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Some firearms come from the factory with a muzzle brake on the end of the barrel, but many do not. Adding a stainless steel muzzle brake to your rifle can significantly improve the performance of the forearm and make it more accurate when it counts.
Form And Function
Factory muzzle brakes come on firearms like the AR15 platform, but they can be just as beneficial to a hunting rifle or large bore rifle that you target shoot with. The function of the muzzle brake is to redirect the gases exiting the barrel to the sides and top to reduce recoil and movement after the shot.
Muzzle brakes are not tactical gear or silencers. They are all about control of the firearm and can make a significant impact on fast you get back on the target after a shot. They also reduce how much kick the gun has when fired. For smaller shooters, a stainless steel muzzle brake could make a larger firearm more manageable and allow them to shoot it comfortably.
Muzzle brakes come in many different designs, and many are optimized for a specific caliber rifle or firearm, so you may want to talk with a gun shop that sells them to determine what will work on your rifle.
Muzzle Brake Materials
A stainless steel muzzle brake looks excellent on your firearm, but there are brakes made from titanium, steel, and aluminum that can all be used to accomplish similar performance effects. Steel muzzle brakes off the ability to paint or powder coat them to match the gun, while stainless and titanium look great polished or painted to match the firearm.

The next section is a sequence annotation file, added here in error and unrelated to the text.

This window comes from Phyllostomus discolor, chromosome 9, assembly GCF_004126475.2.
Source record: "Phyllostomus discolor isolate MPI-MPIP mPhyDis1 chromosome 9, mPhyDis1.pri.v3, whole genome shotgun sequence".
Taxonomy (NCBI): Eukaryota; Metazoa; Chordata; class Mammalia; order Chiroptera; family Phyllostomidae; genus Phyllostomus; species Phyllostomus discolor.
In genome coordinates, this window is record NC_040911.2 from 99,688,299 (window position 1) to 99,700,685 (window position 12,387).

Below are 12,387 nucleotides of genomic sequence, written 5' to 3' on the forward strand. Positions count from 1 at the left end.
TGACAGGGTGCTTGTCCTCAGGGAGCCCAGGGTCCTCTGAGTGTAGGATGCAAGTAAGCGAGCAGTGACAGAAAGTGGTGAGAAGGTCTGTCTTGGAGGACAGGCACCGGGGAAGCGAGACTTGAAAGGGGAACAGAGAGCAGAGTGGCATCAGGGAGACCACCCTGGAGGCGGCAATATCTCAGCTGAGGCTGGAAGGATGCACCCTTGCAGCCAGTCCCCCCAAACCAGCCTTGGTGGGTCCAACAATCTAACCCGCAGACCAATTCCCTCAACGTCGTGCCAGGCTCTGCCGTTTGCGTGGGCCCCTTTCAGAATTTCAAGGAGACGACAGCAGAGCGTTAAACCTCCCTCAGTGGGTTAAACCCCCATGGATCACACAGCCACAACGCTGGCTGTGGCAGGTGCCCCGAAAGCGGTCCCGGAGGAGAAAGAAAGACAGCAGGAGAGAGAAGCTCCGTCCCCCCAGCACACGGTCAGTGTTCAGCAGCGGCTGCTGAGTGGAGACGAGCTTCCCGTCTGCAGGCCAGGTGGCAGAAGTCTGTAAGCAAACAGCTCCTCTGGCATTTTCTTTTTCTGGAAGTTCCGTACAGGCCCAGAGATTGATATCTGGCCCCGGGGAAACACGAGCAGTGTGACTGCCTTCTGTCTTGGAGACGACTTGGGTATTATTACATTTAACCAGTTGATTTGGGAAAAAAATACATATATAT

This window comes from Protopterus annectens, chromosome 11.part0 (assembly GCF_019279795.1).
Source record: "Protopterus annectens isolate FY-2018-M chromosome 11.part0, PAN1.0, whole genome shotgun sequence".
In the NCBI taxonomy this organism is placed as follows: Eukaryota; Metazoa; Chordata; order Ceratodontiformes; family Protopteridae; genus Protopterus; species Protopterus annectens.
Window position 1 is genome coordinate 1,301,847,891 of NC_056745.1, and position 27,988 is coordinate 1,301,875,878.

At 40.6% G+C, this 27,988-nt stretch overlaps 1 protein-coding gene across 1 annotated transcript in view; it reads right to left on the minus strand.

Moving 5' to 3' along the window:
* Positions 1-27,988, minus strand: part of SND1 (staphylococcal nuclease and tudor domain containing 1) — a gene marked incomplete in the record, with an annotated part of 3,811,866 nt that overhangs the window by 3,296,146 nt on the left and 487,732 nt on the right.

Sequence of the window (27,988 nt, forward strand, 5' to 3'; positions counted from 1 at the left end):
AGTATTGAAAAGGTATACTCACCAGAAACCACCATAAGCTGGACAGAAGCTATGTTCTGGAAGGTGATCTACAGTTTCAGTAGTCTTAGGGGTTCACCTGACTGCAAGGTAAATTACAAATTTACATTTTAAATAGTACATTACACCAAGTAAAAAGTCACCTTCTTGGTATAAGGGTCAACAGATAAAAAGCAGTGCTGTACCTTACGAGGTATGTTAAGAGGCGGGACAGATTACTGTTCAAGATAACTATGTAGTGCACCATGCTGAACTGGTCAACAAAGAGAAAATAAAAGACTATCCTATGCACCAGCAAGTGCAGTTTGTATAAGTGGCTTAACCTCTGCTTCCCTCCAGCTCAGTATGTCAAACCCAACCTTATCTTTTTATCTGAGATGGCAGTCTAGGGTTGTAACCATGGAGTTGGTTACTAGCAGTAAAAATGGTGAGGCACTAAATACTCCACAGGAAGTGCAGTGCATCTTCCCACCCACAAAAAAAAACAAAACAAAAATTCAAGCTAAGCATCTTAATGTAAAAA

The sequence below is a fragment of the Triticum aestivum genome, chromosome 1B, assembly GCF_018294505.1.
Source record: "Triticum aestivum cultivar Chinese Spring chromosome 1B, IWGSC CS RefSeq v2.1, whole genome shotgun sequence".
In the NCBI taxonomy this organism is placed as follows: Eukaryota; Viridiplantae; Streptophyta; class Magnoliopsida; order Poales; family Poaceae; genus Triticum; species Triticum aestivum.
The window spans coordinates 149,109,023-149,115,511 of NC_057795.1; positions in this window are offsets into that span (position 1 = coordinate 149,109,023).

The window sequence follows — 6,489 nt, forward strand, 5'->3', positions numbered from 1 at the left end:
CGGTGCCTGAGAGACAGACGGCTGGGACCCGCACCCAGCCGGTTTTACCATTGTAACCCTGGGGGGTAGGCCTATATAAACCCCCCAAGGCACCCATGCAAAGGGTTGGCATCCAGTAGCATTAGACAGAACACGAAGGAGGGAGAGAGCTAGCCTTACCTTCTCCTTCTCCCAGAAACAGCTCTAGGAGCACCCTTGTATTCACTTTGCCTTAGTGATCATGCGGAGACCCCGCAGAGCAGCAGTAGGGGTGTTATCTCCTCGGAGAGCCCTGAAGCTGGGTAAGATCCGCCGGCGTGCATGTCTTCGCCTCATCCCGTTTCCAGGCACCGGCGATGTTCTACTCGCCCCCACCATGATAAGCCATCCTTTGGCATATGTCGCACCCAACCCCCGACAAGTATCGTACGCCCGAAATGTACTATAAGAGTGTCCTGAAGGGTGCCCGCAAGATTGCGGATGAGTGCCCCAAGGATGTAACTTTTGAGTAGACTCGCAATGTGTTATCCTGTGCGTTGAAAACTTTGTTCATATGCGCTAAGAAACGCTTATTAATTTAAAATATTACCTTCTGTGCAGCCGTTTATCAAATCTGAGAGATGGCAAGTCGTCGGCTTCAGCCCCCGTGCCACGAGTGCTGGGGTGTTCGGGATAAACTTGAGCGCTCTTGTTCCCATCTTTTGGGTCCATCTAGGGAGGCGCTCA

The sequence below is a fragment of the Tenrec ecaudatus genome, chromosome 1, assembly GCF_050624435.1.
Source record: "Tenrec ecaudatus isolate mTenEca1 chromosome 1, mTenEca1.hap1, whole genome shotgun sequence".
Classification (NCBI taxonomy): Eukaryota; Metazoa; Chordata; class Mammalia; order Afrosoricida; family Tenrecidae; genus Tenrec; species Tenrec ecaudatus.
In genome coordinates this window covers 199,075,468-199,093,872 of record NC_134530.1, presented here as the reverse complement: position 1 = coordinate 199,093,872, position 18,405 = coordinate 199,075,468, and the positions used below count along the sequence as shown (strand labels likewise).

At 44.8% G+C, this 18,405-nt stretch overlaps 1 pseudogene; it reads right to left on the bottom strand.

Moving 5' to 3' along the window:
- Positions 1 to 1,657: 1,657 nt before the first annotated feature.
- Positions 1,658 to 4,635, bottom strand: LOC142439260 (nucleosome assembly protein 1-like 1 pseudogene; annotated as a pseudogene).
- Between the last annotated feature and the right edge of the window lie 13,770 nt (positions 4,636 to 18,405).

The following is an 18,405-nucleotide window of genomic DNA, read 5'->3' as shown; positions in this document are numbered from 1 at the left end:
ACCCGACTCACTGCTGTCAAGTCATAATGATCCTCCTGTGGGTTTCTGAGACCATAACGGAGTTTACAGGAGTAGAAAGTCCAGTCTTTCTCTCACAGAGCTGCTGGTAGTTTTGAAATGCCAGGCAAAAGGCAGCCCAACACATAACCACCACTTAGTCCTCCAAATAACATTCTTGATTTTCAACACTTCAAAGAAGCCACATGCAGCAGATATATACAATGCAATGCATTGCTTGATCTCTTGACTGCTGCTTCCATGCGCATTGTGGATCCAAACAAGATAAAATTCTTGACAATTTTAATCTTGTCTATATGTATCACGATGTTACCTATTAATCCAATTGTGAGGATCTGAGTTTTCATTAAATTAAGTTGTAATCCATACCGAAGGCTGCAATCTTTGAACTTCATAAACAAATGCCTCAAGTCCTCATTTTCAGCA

The type of muzzle brake you choose is a personal choice but look for performance, weight, and materials used when selecting one for your gun and ask your gun dealer for help if you are not sure what you need.
Installing A Muzzle Brake
Adding a stainless steel muzzle brake to your rifle or firearm requires some custom work to the barrel in most cases. A trained gunsmith should do the job, so the brake is installed correctly and will not come loose or affect the round as it leaves the firearm.
Many muzzle brakes on the market are threaded inside so the gun barrel can be treated to match. The brake can then be removed when cleaning the gun to make access to the barrel easier.
In some situations, gun owners prefer to buy and thread a second barrel for the gun so they can choose to use the muzzle brake or use the barrel that has not been altered and has no brake. This is sometimes done when hunting in thick brush and areas that benefit from the shortest rifle possible to make navigating the terrain more manageable.
For more information, contact a company like Solvent Traps Direct.Share